The Rehearsal: Unravelling (form and content) (real from artifice) (my memory)

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The whole point of this blog is to not forget what I’ve read. Listening to NPR’s Pop Culture Happy Hour on the way to Thanksgiving, one of the commentators described his memory of books – impressions, phrases, characters – and that he didn’t ever remember plots because plots didn’t matter to him. I’d like to believe that my own absent recollection of plot is due to a similar disinterest (or perhaps lack of active interest), but I do enjoy a good plot when I’m reading it, so it seems more likely the case the I just don’t have a memory that supports linear recollection (ask my friends and they’ll tell you the frequency with which I have to be reminded that we’ve done X or Y together – thank god (not really) for FB and its timeline to tell me where and what I’ve been doing). Do plots matter? Do our recollections (or lack of) impact our ability to retrospectively appreciate a book? If all I can tell you about *The Corrections* (pre-blog era read) is that I loved it and that there’s a scene with a frozen fish down someone’s pants, I’m not much of a reader, or am I? Maybe it’s my saturation with novels – that at some point I hit critical mass and my memory couldn’t be bothered accommodating another. Let’s go with that.

All this to say I neglected to write this review right away. I waited ten days and in so doing started another novel (and did the usual daily things of work and play) and in the in between have lost the thread of Eleanor Catton’s The Rehearsal. Let’s ascribe some of the blame to the book itself. Seems fair. From what I remember there are two interwoven plots both preoccupied with sex, moral maturation and above all what we act for others and what is true to ourselves. Or more, that it’s impossible to separate “who we really are” from the face we put on for others. That much as we’d like – now and in our formative years – to believe we have an inner self and the self we project to the world around us, we are all entirely artifice and surface. Peel away the layers of acting and acted-upon and you’ll just get to further obfuscation. So the one thread is a young boy, enrolled in an avant garde acting school where the teachers deliberately break down the accepted walls between theatre and life (staging all sorts of instructional interventions wherein the students themselves can’t be sure what is acted and what is real). The other thread has a young girl sorting out her personal and sexual identity amid a sex scandal (her sister has had an affair with the high school teacher) – her story becomes the plot for a play developed by the young boy’s acting class.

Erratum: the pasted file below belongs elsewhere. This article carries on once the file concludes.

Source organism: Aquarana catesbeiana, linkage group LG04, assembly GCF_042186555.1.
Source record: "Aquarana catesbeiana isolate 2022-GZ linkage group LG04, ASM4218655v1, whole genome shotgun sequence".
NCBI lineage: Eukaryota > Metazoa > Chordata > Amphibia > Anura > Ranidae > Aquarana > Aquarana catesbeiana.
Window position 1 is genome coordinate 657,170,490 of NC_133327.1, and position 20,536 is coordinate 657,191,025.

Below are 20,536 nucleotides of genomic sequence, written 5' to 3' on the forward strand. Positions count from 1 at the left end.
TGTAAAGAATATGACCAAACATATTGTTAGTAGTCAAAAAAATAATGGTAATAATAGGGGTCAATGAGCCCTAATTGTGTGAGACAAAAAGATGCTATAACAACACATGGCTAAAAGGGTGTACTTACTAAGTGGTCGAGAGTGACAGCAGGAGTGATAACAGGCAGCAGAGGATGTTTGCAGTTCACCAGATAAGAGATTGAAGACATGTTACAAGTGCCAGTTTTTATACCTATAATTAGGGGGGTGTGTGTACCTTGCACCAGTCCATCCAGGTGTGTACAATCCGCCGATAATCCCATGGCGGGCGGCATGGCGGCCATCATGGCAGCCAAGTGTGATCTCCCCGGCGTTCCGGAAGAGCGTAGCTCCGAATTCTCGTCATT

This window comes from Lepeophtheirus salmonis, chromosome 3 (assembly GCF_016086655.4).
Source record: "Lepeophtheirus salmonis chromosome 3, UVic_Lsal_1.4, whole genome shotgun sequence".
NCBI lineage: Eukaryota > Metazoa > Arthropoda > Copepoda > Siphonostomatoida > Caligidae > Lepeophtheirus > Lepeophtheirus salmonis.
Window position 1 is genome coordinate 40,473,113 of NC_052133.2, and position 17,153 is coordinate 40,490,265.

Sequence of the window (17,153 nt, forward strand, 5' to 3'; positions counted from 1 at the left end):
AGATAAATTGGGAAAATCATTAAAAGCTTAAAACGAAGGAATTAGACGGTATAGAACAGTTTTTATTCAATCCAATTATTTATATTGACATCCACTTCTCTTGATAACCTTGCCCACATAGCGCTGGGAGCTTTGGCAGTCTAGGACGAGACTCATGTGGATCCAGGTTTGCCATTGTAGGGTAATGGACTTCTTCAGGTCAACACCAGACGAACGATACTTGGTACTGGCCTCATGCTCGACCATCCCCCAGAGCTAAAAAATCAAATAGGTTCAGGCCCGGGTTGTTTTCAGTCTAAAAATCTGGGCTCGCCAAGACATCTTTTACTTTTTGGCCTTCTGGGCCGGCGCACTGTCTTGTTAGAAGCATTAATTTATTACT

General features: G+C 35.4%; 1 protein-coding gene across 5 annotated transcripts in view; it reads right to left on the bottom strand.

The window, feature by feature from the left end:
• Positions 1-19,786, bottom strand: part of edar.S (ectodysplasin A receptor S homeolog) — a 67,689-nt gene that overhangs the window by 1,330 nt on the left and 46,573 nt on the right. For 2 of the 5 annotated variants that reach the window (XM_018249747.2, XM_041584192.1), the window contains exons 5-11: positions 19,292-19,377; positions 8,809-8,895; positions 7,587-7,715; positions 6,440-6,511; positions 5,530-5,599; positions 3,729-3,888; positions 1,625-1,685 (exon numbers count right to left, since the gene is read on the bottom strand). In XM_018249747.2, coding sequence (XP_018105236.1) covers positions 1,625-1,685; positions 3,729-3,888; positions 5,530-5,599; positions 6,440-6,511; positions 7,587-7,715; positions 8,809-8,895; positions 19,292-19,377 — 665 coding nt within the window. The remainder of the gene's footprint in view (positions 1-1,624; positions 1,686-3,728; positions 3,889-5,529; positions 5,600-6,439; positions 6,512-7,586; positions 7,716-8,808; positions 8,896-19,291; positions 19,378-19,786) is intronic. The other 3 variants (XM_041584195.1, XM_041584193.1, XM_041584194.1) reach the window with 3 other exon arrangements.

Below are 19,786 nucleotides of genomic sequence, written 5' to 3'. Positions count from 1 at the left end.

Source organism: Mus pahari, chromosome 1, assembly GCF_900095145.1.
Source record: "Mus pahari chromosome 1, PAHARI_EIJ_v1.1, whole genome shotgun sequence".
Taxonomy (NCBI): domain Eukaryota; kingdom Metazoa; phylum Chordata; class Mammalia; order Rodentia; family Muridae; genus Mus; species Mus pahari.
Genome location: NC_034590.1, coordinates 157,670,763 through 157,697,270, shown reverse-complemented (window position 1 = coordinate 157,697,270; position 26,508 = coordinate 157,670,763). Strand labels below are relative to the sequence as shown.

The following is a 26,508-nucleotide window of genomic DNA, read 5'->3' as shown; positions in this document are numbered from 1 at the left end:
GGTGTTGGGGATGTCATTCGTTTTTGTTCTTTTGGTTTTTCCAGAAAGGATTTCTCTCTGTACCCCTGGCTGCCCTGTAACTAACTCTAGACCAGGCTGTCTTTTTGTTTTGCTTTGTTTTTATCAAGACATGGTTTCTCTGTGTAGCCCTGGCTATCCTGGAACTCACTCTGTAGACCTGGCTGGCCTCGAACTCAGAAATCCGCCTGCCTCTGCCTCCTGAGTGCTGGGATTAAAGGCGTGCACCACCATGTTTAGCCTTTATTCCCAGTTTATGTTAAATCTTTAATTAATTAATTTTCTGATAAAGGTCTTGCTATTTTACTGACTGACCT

Catton achieves this well executed thematic punch (you’re only ever artifice!) through brilliant interplay of content and form. As the two disparate narratives pull together this reader found it increasingly impossible to determine what was “on stage” and acted from what was “real” (that is, the main thread of the plot). In fact, this novel – as I recall – has one of the best demonstrations of the power of the novel’s form to exaggerate or illuminate the novel’s thematic content. I harp on about form and content in historical fiction all the time, but in this instance it was the ability of narrative point of view, short sentences, absent chapter divisions, quirky tense shifts and misplaced modifiers to make this reader uncertain about the nature of the chapter: was this real? was it part of the play? did it matter?

So read this one if you like formal play and a single note theme (I admit to being sufficiently saturated with the all-is-artifice theme by the end). Or if you’re into avant garde theatre. Or if you want to help me remember what it was about – feel free to send me a plot summary. I promise to read it and then promptly forget.

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Filed under Bestseller, Book Club, Book I'll Forget I Read, Canadian Literature, Fiction

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